SIKESTON -- The beginning of daylight savings time is also the time wild animals have their little ones.
Calls have already begun coming in about orphaned wildlife. Baby animals are rarely abandoned. People often jump to the conclusion that a new-born animal is abandoned if they find one all alone. The parent is afraid of people and will retreat when you approach. If the animal is left alone, the parent will usually return.
Parent animals cannot constantly attend their young. Often, they spend many hours each day gathering food.
Young birds occasionally fall from their nests. The parents will continue to care for young birds if they are carefully returned.
However, many young birds normally go through a stage where they are too active to remain in the nest but are not yet able to fly. The parents will continue to care for them until they can fly.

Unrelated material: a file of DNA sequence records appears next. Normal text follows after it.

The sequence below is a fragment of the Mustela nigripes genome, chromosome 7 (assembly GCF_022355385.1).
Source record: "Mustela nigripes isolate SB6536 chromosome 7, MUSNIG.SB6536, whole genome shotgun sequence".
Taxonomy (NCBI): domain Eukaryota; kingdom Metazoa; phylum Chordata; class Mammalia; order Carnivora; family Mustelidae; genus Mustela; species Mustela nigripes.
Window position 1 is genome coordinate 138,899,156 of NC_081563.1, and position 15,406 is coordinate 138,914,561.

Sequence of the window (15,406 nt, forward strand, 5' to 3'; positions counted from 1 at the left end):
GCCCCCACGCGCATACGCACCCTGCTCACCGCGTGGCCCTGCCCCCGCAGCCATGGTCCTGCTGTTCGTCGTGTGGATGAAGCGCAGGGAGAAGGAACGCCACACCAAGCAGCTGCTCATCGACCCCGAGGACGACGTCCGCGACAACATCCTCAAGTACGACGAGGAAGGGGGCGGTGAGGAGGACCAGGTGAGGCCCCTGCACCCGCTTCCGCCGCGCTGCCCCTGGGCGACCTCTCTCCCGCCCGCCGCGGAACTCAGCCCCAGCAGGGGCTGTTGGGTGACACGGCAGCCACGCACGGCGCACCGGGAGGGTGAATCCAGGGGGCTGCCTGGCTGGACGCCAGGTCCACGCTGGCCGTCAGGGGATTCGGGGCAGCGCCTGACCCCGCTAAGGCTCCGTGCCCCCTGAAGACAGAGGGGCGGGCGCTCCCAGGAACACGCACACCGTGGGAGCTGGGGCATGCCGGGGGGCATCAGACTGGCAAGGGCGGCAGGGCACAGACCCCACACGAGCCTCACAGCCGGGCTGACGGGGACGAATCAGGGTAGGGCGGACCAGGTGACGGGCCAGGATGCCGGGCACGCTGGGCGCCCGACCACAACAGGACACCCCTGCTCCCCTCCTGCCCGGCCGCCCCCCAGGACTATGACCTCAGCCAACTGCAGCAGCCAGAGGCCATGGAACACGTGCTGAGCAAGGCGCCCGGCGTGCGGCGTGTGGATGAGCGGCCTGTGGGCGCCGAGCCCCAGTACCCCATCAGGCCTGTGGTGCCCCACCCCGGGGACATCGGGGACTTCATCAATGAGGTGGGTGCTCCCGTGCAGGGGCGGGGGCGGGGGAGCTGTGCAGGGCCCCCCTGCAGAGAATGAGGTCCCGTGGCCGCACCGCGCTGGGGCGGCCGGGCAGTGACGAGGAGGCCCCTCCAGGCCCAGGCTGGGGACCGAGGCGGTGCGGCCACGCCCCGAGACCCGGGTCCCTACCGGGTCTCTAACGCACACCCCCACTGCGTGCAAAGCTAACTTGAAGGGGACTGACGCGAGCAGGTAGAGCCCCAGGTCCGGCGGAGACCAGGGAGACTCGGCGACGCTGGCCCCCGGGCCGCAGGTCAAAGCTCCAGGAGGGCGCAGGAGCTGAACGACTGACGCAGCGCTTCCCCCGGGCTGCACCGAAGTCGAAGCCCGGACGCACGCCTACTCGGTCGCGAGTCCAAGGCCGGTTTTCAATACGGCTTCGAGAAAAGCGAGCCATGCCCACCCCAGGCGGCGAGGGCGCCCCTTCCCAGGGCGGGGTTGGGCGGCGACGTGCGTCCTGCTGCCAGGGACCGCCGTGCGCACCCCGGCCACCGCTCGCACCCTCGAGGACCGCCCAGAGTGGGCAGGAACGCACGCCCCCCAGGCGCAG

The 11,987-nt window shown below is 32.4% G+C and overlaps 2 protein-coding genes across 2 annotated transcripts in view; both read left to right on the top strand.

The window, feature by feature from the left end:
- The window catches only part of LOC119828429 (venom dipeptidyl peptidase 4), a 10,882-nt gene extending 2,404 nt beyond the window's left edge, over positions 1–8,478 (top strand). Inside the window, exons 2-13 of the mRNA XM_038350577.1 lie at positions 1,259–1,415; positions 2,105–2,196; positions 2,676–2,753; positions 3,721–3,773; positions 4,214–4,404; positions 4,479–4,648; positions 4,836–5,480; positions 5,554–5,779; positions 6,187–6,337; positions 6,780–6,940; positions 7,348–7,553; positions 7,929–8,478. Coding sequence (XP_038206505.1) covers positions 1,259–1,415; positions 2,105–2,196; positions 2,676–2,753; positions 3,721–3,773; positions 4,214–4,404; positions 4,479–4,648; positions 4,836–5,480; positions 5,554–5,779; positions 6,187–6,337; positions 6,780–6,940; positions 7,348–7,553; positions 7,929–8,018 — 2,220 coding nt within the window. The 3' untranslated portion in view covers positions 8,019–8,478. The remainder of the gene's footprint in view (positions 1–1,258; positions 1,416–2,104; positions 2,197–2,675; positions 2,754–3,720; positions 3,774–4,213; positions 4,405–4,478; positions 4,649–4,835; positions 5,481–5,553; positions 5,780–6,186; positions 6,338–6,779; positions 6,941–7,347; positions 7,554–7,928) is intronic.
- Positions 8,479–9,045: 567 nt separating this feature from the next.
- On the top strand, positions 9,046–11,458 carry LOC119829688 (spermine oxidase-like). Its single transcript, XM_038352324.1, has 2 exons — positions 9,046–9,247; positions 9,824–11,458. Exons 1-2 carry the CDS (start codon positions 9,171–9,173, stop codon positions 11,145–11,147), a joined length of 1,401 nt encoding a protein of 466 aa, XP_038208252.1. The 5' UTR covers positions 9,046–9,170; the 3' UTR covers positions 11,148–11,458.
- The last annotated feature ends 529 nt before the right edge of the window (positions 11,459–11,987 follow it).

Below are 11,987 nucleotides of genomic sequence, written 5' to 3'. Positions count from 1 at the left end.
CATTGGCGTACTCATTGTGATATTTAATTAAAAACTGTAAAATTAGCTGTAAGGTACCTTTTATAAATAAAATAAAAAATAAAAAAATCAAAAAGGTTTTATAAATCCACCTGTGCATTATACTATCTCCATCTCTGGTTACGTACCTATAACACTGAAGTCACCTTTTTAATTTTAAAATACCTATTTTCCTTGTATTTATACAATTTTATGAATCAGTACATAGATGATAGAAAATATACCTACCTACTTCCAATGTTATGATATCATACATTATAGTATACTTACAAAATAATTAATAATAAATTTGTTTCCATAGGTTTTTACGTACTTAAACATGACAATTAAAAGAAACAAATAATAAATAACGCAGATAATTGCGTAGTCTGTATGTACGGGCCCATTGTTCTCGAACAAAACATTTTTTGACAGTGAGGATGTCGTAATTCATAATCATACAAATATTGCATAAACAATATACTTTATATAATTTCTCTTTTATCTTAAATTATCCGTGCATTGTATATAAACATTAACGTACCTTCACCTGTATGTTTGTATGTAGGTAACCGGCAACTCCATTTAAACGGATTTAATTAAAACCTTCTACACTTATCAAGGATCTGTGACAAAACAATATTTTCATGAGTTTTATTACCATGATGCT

Wild animals, if they are to survive in captivity, often require highly specialized care. Without such care they will remain in poor health and may eventually die.
This is why parents of little children must educate them about the lives of wild animals and their young.
Animals are better off in their natural habitat where they are free to reproduce and carry on their species.
If a wild animal is broken to captivity, it will probably die if returned to the wild.
Conventional pets such as dogs, cats and birds will often die if they are dumped into the wild.
Many animals are nocturnal, which means they are not active until after dark. They sleep during the day and can be quite disturbing at night while people sleep.
I get many calls from people wanting to care for young animals that they think are abandoned.
I have to remind folks that wild animals, as they mature, can become very dangerous to handle and care for.
Wild animals are protected by law. It is illegal to possess many wild animals without a valid state or federal permit.
If you have any questions, contact Leother Branch, your local conservation agent at 573-471-5737.